Internationally, companies in the public and private sectors are faltering when it comes to the advancement of women in leadership positions. Progress has stalled or is rolling backwards. Despite increasing pressure from governments, major research houses and women themselves, little has been achieved.
Recent Employment Equity Reports show that in South Africa, between 2005 and 2014, women in top management increased from 17% to 21%, while women in senior management increased from 24% to 32%.
"A positive development is the increase of female professionals from 33% to 43%, and of skilled technical workers from 43% to 45%, since this provides a pipeline of qualified women for future advancement," says Sandra Burmeister, CEO of executive search firm Amrop Landelahni.
"However, most of the progress took place in the mid-2000s. More recently, the pace of transformation has slowed. This is a major concern. Moreover, private companies trail government departments and state-owned entities markedly in female representation.
"Across all sectors, the fall-off in the proportion of women as they climb up the corporate ladder must be remedied. We need to plug the leaks at every level in the promotion pipeline."
South Africa doing better at equality
South Africa has done better than many other countries. Catalyst research estimates that women in public companies globally make up 24% of senior management. This mirrors the finding of a recent Grant Thornton Women in Business report covering private mid-market companies. According to the report, 22% of senior leadership roles globally are held by women, and close to one third of businesses have no female leaders.
"In public and private companies, progress has been alarming slow," says Burmeister. "The proportion of senior roles held by women has barely changed over the past decade. Despite calls for greater inclusion, abundant dialogue and increasing regulatory pressure, there has been little movement."
According to the Grant Thornton report: "Eastern Europe leads the way, and there has been some progress in Europe, but India and Germany remain towards the bottom of the ranking, trailed by Japan with only 8% of senior roles held by women.
"Little has changed in North America since 2004, with neither Canada (25%) nor the US (21%) showing significant progress. Despite the strong presence of female political leaders in South America the region has gone backwards (28% to 18%) since 2009. Both Australia and Singapore are on a par with the global average but have seen no improvement since 2004."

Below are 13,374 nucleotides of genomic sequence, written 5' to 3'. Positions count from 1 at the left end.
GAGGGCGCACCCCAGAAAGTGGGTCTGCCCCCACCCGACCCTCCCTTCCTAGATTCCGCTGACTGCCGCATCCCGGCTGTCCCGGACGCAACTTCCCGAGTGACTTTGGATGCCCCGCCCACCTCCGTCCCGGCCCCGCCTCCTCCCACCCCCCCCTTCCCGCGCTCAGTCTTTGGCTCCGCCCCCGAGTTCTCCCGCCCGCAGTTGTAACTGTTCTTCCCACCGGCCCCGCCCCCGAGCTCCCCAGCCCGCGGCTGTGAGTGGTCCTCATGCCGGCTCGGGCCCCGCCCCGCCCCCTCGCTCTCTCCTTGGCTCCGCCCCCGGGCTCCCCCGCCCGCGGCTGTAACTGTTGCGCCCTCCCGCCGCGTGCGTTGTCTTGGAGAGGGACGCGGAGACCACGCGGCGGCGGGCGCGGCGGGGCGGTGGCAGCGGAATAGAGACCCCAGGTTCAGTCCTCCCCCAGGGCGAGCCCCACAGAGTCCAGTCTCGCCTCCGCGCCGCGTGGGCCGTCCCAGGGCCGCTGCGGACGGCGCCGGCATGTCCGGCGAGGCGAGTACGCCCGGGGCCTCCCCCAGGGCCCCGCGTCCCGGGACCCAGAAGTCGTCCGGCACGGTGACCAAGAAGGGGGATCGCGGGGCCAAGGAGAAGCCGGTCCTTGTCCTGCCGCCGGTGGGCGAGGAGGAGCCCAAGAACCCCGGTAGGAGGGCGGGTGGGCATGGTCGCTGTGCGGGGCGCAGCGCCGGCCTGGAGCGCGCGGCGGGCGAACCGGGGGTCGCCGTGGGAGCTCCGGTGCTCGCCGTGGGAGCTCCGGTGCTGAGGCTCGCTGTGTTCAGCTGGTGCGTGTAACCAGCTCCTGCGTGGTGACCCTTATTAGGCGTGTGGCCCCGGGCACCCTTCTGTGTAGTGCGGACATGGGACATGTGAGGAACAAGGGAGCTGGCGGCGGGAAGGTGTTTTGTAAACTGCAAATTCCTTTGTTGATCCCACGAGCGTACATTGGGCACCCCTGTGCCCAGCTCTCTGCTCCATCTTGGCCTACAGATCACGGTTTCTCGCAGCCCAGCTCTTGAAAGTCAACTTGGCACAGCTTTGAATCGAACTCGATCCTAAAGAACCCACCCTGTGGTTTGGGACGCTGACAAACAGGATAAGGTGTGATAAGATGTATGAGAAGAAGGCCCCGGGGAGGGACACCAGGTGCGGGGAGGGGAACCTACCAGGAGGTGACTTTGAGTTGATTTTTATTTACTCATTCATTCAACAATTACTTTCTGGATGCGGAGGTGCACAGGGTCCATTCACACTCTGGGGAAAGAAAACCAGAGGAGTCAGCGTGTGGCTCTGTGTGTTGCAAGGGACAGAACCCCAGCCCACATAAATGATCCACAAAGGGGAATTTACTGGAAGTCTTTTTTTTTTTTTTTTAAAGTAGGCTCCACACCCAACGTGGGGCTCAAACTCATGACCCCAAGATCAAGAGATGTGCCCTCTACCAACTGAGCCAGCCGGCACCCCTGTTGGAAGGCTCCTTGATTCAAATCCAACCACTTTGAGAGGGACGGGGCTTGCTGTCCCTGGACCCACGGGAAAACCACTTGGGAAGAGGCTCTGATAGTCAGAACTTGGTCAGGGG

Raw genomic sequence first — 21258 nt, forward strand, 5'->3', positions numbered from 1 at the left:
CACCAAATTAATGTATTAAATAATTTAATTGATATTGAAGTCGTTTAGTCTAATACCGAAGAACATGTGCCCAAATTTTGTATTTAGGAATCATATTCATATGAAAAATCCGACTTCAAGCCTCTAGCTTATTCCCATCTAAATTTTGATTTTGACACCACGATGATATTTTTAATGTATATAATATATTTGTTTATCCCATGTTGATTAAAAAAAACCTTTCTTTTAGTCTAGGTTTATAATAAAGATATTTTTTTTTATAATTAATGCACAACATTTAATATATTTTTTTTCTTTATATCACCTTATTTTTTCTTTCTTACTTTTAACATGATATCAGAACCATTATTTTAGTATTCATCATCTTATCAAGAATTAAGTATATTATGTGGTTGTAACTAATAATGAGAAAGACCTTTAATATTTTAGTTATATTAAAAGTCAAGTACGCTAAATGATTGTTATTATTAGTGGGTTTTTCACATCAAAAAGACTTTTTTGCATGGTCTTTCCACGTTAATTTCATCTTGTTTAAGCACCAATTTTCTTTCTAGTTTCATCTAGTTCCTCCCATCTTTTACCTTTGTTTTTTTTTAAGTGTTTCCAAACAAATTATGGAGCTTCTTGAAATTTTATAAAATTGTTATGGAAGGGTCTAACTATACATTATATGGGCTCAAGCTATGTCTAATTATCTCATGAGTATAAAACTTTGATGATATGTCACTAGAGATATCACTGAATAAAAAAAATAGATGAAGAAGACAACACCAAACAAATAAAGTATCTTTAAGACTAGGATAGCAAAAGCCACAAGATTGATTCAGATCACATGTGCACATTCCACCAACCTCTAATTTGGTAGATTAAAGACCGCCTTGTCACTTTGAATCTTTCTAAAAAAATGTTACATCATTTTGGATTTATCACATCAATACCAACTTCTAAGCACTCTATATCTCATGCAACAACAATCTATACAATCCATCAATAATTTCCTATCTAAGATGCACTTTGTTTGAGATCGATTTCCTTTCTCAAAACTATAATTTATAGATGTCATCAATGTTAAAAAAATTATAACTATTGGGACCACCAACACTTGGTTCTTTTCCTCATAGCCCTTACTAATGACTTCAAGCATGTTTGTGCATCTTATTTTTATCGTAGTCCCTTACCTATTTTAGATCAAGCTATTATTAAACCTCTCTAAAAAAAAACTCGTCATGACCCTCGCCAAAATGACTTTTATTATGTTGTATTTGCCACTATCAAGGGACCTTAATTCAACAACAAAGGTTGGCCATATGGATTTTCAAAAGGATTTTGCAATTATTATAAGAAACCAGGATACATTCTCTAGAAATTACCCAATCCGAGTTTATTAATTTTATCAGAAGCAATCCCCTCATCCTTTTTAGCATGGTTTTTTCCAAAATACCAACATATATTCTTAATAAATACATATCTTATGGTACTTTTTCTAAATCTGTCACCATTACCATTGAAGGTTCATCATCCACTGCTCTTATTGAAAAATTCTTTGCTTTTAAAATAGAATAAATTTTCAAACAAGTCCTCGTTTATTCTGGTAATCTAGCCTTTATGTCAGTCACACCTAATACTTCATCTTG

Women produce better financial results
"Research proves that companies with more women in senior leadership teams produce better financial results," says Burmeister. "Why then," she asks, "is the pace of change so slow?"
Several reasons can be advanced. "There is a cultural bias against women in many cultures, particularly in Asian and Latin countries," says Burmeister. "Markets have become more competitive globally. People are working harder and putting in longer hours as jobs are expanded to include more responsibilities. Women are at a disadvantage as they generally shoulder family responsibilities. They also tend to be concentrated in service industries and non-core jobs, and are the first to suffer retrenchments in an economic downturn.
"In the face of these obstacles, many women are leaving the corporate world to set up their own successful mid-sized businesses. They may well turn out to be the architects of gender empowerment for the future."
Multi-faceted approach needed
Burmeister believes that a multi-faceted approach is needed to improve the situation for women - by government, business and women themselves.
"While employment equity legislation has given a boost to gender parity in South Africa, research shows that few companies perform well on both ethnic and gender diversity," she says. "Government faces the challenge that the strong focus on black economic empowerment may well continue at the expense of gender empowerment, despite recent measures intended to address this.
"Corporates also have a huge role to play. The business case for diversity must be recognised and supported from the very top.
"A major shift by management is required. Let's not forget that the gender gap reflects the very real power that men wield in business. They, too, need to be engineers of change. Diversity should be positioned as integral to corporate performance, and treated in the same way as any other culture change initiative.
"Women themselves also need to make the shift. Whether working in corporations or running their own companies, women today have options, and can make their own choices. Successful women don't only do their current job well; they work from a strategic perspective and keep an eye on projects that will deliver long-term benefits to their own careers - and to their company.
"However, the fact that many individual countries and the European Union have introduced or recommended quotas demonstrates that voluntary efforts to boost gender equity are not gaining traction. There is a real risk that quotas - with all their attendant drawbacks - may remain the only option for achieving real change."
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